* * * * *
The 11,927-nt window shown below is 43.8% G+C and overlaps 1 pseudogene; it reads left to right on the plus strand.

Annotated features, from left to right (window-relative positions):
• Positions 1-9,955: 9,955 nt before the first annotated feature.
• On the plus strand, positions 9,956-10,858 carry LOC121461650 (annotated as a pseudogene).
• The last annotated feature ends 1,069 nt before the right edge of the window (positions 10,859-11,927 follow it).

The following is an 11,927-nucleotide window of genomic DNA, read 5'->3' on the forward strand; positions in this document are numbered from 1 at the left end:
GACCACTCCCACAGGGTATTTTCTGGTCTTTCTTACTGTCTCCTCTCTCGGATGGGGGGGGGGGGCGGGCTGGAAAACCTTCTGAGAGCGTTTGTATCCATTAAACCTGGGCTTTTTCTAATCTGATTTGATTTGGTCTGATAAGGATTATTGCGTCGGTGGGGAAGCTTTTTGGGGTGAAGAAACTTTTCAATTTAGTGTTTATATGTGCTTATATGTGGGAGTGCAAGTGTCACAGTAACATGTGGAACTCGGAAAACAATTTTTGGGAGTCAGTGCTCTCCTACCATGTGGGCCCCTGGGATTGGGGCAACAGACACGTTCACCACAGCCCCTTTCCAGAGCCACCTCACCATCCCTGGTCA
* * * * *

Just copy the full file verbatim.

The 11,927-nt window shown below is 43.8% G+C and overlaps 1 pseudogene; it reads left to right on the plus strand.

Annotated features, from left to right (window-relative positions):
• Positions 1-9,955: 9,955 nt before the first annotated feature.
• On the plus strand, positions 9,956-10,858 carry LOC121461650 (annotated as a pseudogene).
• The last annotated feature ends 1,069 nt before the right edge of the window (positions 10,859-11,927 follow it).

The following is an 11,927-nucleotide window of genomic DNA, read 5'->3' on the forward strand; positions in this document are numbered from 1 at the left end:
GACCACTCCCACAGGGTATTTTCTGGTCTTTCTTACTGTCTCCTCTCTCGGATGGGGGGGGGGGGCGGGCTGGAAAACCTTCTGAGAGCGTTTGTATCCATTAAACCTGGGCTTTTTCTAATCTGATTTGATTTGGTCTGATAAGGATTATTGCGTCGGTGGGGAAGCTTTTTGGGGTGAAGAAACTTTTCAATTTAGTGTTTATATGTGCTTATATGTGGGAGTGCAAGTGTCACAGTAACATGTGGAACTCGGAAAACAATTTTTGGGAGTCAGTGCTCTCCTACCATGTGGGCCCCTGGGATTGGGGCAACAGACACGTTCACCACAGCCCCTTTCCAGAGCCACCTCACCATCCCTGGTCA